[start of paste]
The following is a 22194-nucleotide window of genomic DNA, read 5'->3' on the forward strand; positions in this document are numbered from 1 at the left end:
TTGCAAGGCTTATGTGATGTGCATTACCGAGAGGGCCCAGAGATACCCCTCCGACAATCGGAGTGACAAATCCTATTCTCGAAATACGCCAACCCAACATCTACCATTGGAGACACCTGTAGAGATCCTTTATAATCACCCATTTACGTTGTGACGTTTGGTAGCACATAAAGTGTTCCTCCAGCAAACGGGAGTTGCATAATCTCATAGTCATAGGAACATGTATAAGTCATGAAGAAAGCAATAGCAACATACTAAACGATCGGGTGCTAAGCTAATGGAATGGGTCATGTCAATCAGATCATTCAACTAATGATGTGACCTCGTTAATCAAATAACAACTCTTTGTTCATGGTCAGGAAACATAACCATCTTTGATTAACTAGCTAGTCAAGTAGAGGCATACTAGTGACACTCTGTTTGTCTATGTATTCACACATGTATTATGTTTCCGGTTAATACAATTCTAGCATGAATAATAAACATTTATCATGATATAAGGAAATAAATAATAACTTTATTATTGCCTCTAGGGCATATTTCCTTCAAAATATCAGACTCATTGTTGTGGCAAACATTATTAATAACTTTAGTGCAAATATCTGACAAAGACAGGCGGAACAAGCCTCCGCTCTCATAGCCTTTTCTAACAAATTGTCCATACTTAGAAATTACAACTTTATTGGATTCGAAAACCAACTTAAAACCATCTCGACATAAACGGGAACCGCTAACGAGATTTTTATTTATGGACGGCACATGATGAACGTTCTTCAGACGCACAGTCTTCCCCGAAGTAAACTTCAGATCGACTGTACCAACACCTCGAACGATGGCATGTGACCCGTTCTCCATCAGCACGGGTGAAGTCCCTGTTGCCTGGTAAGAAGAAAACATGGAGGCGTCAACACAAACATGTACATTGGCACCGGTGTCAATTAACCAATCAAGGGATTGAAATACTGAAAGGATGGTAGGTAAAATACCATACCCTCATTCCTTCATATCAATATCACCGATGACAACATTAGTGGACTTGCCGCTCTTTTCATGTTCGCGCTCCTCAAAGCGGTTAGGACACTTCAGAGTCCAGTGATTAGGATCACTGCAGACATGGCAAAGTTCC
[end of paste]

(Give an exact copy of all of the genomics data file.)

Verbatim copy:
The following is a 22194-nucleotide window of genomic DNA, read 5'->3' on the forward strand; positions in this document are numbered from 1 at the left end:
TTGCAAGGCTTATGTGATGTGCATTACCGAGAGGGCCCAGAGATACCCCTCCGACAATCGGAGTGACAAATCCTATTCTCGAAATACGCCAACCCAACATCTACCATTGGAGACACCTGTAGAGATCCTTTATAATCACCCATTTACGTTGTGACGTTTGGTAGCACATAAAGTGTTCCTCCAGCAAACGGGAGTTGCATAATCTCATAGTCATAGGAACATGTATAAGTCATGAAGAAAGCAATAGCAACATACTAAACGATCGGGTGCTAAGCTAATGGAATGGGTCATGTCAATCAGATCATTCAACTAATGATGTGACCTCGTTAATCAAATAACAACTCTTTGTTCATGGTCAGGAAACATAACCATCTTTGATTAACTAGCTAGTCAAGTAGAGGCATACTAGTGACACTCTGTTTGTCTATGTATTCACACATGTATTATGTTTCCGGTTAATACAATTCTAGCATGAATAATAAACATTTATCATGATATAAGGAAATAAATAATAACTTTATTATTGCCTCTAGGGCATATTTCCTTCAAAATATCAGACTCATTGTTGTGGCAAACATTATTAATAACTTTAGTGCAAATATCTGACAAAGACAGGCGGAACAAGCCTCCGCTCTCATAGCCTTTTCTAACAAATTGTCCATACTTAGAAATTACAACTTTATTGGATTCGAAAACCAACTTAAAACCATCTCGACATAAACGGGAACCGCTAACGAGATTTTTATTTATGGACGGCACATGATGAACGTTCTTCAGACGCACAGTCTTCCCCGAAGTAAACTTCAGATCGACTGTACCAACACCTCGAACGATGGCATGTGACCCGTTCTCCATCAGCACGGGTGAAGTCCCTGTTGCCTGGTAAGAAGAAAACATGGAGGCGTCAACACAAACATGTACATTGGCACCGGTGTCAATTAACCAATCAAGGGATTGAAATACTGAAAGGATGGTAGGTAAAATACCATACCCTCATTCCTTCATATCAATATCACCGATGACAACATTAGTGGACTTGCCGCTCTTTTCATGTTCGCGCTCCTCAAAGCGGTTAGGACACTTCAGAGTCCAGTGATTAGGATCACTGCAGACATGGCAAAGTTCC